Review: Kobo Glo

If you’ve happened to venture into an independent bookstore in the past few years, you may have noticed an e-reader for sale that isn’t produced by an online retailer or a giant bookstore chain. Those e-readers are made by Kobo, a Canadian company that prides itself on being the unofficial e-reader of independent bookstores. And like those very bookstores, the new Kobo Glo is a delightful surprise waiting to be discovered.

The Kobo Glo e-reader is the company’s answer to the Nook Simple Touch with GlowLight and the Kindle Paperwhite. Like both of those devices, the Kobo Glo lets you read in the dark. Unlike the Nook and Kindle, however, the Glo has nearly eliminated the lighting inconsistencies that plague the other two devices.

It does the screen illumination trick the same way the others do, via front-lighting and a “light guide.” Five LEDs sit at the bottom of the screen and fire across reading surface through a nano-printed fiber-optic film. The film, which is transparent and covers the entire screen, has microscopic scores in it that carry the light waves, evenly spreading the light around and illuminating the whole surface. Your eyes don’t notice the scores, you just see the text beneath.

Kobo’s diffusion mechanism is more impressive than the Kindle Paperwhite’s nano-imprinted light guide. The screen isn’t perfect — it’s a little inconsistent, with some extra-bright areas at the edges. But that’s a small annoyance compared to the irregular light blossoms found on the other e-readers.

The Kobo Glo is so good at lighting, it suffers from a different problem: It doesn’t get dark enough. In a dark room, the light from the Glo can be harsh compared to the Paperwhite and GlowLight. The e-reader gets dark enough for rooms with dim lights, but in a completely dark room — like your bedroom — it’s annoyingly bright. To be fair, I have sensitive eyes, but I’ve talked with other e-reader owners about the settings they use on their devices while reading in a dark room, and they use about the same level of brightness as I do. Your eyeballs may vary.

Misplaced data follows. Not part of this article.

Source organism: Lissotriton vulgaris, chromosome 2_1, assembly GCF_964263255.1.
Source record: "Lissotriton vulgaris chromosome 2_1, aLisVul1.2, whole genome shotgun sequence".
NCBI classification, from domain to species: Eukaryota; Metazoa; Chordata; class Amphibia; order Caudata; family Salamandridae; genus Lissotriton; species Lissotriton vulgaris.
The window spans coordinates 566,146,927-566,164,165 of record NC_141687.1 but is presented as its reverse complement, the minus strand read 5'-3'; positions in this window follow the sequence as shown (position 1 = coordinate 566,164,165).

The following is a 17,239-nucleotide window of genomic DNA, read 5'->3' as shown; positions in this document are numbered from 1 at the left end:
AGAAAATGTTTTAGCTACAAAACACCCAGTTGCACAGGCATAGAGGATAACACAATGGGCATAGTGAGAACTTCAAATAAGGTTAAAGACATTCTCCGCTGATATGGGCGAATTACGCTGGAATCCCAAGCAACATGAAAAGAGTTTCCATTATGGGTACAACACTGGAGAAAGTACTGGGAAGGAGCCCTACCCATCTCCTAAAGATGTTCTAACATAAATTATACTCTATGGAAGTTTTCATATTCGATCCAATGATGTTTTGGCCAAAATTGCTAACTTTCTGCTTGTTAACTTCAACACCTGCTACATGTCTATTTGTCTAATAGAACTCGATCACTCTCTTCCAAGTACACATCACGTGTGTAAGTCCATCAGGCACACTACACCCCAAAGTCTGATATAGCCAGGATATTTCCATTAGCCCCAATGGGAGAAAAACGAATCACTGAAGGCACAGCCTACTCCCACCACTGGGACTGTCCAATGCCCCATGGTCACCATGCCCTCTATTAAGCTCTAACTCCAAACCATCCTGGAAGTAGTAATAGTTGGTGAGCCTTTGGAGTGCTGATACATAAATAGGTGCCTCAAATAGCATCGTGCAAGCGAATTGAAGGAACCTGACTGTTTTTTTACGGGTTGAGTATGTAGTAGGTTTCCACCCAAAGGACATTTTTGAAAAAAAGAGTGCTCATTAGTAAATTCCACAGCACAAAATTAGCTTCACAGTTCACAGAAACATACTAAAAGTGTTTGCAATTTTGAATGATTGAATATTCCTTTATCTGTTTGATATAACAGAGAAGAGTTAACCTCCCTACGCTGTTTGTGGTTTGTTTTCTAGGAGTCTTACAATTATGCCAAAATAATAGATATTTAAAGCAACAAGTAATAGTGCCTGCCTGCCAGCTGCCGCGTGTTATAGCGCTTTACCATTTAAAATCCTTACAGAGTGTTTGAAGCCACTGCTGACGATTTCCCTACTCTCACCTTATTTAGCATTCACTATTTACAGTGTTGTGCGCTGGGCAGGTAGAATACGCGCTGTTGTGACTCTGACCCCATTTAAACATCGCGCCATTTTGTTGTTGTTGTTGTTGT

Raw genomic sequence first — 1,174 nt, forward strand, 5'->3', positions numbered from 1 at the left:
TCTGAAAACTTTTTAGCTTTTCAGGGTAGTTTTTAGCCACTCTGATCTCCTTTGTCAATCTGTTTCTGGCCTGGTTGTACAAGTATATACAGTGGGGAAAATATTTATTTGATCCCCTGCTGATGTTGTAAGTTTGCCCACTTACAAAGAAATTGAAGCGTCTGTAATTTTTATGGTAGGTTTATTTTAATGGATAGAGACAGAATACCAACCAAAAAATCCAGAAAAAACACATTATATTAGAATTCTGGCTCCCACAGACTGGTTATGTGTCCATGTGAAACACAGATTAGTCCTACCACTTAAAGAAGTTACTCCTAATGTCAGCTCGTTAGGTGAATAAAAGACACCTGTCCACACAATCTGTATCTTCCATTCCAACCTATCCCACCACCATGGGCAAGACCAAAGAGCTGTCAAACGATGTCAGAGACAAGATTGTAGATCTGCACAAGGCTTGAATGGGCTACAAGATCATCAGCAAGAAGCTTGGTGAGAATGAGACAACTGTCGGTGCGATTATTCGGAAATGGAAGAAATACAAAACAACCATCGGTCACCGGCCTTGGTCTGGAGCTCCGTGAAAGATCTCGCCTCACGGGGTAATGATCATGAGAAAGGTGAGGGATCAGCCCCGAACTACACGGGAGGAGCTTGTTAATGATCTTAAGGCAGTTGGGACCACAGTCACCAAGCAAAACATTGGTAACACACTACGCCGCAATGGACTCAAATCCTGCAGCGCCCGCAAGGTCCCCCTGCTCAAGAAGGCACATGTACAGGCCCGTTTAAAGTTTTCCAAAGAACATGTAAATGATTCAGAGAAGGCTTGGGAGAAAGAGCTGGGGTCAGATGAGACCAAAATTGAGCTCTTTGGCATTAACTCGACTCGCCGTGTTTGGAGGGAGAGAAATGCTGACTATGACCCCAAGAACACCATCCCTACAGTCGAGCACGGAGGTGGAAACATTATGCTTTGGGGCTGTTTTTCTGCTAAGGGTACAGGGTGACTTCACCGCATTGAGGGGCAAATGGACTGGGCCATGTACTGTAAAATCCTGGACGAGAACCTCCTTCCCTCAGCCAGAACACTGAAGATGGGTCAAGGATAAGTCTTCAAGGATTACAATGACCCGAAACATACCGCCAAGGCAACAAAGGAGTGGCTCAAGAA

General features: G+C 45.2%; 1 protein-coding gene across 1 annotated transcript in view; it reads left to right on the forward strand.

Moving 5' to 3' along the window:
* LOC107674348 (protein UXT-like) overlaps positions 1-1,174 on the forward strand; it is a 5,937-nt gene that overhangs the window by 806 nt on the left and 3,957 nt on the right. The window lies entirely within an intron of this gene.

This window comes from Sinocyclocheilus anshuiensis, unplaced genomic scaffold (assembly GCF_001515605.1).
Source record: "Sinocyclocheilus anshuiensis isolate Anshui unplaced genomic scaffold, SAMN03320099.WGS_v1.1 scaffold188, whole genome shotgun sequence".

Beyond the dazzling world of glowing screens, the Glo’s 1024×758 e-ink Pearl XGA screen, while slightly darker than the Nook and Kindle, delivers crisp text that in many cases looks better than the text on the major players. To prove Kobo is serious about text, the company added a set of controls called Type Genius to the reader, which allows readers to fine-tune the weight and sharpness of the fonts.

Most users won’t take the time to adjust the font of a book, but for hard-core e-reader enthusiasts looking for the best reading experience, Type Genius is amazing. While adjusting, the before-and-after window displays what you’re doing to the selected typeface. If you lose your mind and end up with something worse than Comic Sans, you can tap the Reset button and start over. Design nerds will surely celebrate. (Which, for them, means adding an extra 0.25 grams of honey to their artisanal herbal tea, and maybe stirring four times instead of three.)

The fine-tuning of the reading experience doesn’t stop with fonts. Most e-reader page turns are the quick and dirty kind, and residual artifacts end up sticking around on the screen for five or six page flips. Then, there’s that magical page flip where the screen is fully refreshed, and all those residual artifacts are wiped away. It takes a little longer to make that “cleaning” flip, but the screen is fresher and crisper, so it’s worth it.

The Kobo Glo features the ability to manually set the amount of pages you want to flip before that full refresh happens. You can set it to refresh every page, every six pages, or anywhere in between, depending on how much you hate artifacts. Set to the max of six, the artifacts were only noticeable if a settings menu or graphic had been onscreen since the last refresh. At one, the Kobo Glo is always fresh and clean. It’s probably overkill, but it’s there and you can use it.

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